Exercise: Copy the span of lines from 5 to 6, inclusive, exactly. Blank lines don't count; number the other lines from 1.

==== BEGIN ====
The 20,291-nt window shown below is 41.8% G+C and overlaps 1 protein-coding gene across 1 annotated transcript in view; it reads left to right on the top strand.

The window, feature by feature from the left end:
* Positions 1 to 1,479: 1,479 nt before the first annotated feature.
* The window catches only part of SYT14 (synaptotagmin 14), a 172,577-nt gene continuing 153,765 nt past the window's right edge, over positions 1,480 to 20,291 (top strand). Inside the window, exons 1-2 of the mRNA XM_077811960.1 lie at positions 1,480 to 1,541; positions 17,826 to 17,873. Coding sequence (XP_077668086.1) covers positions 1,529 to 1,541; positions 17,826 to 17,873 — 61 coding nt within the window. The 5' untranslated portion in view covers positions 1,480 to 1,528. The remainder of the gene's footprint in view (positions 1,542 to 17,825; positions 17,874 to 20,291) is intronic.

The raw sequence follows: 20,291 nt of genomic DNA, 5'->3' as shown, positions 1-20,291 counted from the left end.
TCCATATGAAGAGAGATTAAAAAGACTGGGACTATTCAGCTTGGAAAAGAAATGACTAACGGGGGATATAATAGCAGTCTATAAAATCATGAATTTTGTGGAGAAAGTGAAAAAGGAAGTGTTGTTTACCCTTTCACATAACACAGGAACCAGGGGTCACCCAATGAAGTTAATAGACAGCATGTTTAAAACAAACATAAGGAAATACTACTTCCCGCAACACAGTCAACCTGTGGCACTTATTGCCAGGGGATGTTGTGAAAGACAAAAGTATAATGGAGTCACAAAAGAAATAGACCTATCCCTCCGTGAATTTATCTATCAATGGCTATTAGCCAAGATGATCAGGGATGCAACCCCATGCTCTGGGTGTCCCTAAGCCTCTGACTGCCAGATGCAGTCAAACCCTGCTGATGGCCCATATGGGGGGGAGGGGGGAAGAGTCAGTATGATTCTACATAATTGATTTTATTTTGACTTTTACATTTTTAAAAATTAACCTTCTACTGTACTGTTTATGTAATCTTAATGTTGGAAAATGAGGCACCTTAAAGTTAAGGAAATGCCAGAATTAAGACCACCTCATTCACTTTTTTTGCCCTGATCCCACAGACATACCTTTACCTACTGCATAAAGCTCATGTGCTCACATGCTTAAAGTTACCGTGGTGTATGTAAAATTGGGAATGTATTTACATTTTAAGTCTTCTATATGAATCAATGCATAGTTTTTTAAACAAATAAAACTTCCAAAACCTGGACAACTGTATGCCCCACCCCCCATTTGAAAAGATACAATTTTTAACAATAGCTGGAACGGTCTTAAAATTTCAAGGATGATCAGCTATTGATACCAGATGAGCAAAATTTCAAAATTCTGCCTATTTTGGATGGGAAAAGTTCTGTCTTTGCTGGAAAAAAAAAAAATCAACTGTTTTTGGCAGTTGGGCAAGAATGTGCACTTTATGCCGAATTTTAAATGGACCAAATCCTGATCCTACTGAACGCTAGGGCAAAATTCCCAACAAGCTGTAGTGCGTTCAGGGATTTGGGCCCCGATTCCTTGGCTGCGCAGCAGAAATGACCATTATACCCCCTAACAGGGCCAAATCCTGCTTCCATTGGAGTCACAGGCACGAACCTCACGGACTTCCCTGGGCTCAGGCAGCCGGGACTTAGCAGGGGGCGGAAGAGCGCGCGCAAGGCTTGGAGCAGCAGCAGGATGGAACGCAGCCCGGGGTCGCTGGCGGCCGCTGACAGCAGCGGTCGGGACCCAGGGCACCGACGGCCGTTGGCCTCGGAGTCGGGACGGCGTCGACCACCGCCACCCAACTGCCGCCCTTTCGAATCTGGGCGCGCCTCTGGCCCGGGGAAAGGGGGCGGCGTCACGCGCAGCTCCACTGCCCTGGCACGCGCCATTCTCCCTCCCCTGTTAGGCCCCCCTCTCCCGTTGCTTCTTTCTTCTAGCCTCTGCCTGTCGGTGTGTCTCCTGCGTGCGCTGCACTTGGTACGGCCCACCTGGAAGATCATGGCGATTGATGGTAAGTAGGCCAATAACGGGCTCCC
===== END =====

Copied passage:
The raw sequence follows: 20,291 nt of genomic DNA, 5'->3' as shown, positions 1-20,291 counted from the left end.
TCCATATGAAGAGAGATTAAAAAGACTGGGACTATTCAGCTTGGAAAAGAAATGACTAACGGGGGATATAATAGCAGTCTATAAAATCATGAATTTTGTGGAGAAAGTGAAAAAGGAAGTGTTGTTTACCCTTTCACATAACACAGGAACCAGGGGTCACCCAATGAAGTTAATAGACAGCATGTTTAAAACAAACATAAGGAAATACTACTTCCCGCAACACAGTCAACCTGTGGCACTTATTGCCAGGGGATGTTGTGAAAGACAAAAGTATAATGGAGTCACAAAAGAAATAGACCTATCCCTCCGTGAATTTATCTATCAATGGCTATTAGCCAAGATGATCAGGGATGCAACCCCATGCTCTGGGTGTCCCTAAGCCTCTGACTGCCAGATGCAGTCAAACCCTGCTGATGGCCCATATGGGGGGGAGGGGGGAAGAGTCAGTATGATTCTACATAATTGATTTTATTTTGACTTTTACATTTTTAAAAATTAACCTTCTACTGTACTGTTTATGTAATCTTAATGTTGGAAAATGAGGCACCTTAAAGTTAAGGAAATGCCAGAATTAAGACCACCTCATTCACTTTTTTTGCCCTGATCCCACAGACATACCTTTACCTACTGCATAAAGCTCATGTGCTCACATGCTTAAAGTTACCGTGGTGTATGTAAAATTGGGAATGTATTTACATTTTAAGTCTTCTATATGAATCAATGCATAGTTTTTTAAACAAATAAAACTTCCAAAACCTGGACAACTGTATGCCCCACCCCCCATTTGAAAAGATACAATTTTTAACAATAGCTGGAACGGTCTTAAAATTTCAAGGATGATCAGCTATTGATACCAGATGAGCAAAATTTCAAAATTCTGCCTATTTTGGATGGGAAAAGTTCTGTCTTTGCTGGAAAAAAAAAAAATCAACTGTTTTTGGCAGTTGGGCAAGAATGTGCACTTTATGCCGAATTTTAAATGGACCAAATCCTGATCCTACTGAACGCTAGGGCAAAATTCCCAACAAGCTGTAGTGCGTTCAGGGATTTGGGCCCCGATTCCTTGGCTGCGCAGCAGAAATGACCATTATACCCCCTAACAGGGCCAAATCCTGCTTCCATTGGAGTCACAGGCACGAACCTCACGGACTTCCCTGGGCTCAGGCAGCCGGGACTTAGCAGGGGGCGGAAGAGCGCGCGCAAGGCTTGGAGCAGCAGCAGGATGGAACGCAGCCCGGGGTCGCTGGCGGCCGCTGACAGCAGCGGTCGGGACCCAGGGCACCGACGGCCGTTGGCCTCGGAGTCGGGACGGCGTCGACCACCGCCACCCAACTGCCGCCCTTTCGAATCTGGGCGCGCCTCTGGCCCGGGGAAAGGGGGCGGCGTCACGCGCAGCTCCACTGCCCTGGCACGCGCCATTCTCCCTCCCCTGTTAGGCCCCCCTCTCCCGTTGCTTCTTTCTTCTAGCCTCTGCCTGTCGGTGTGTCTCCTGCGTGCGCTGCACTTGGTACGGCCCACCTGGAAGATCATGGCGATTGATGGTAAGTAGGCCAATAACGGGCTCCC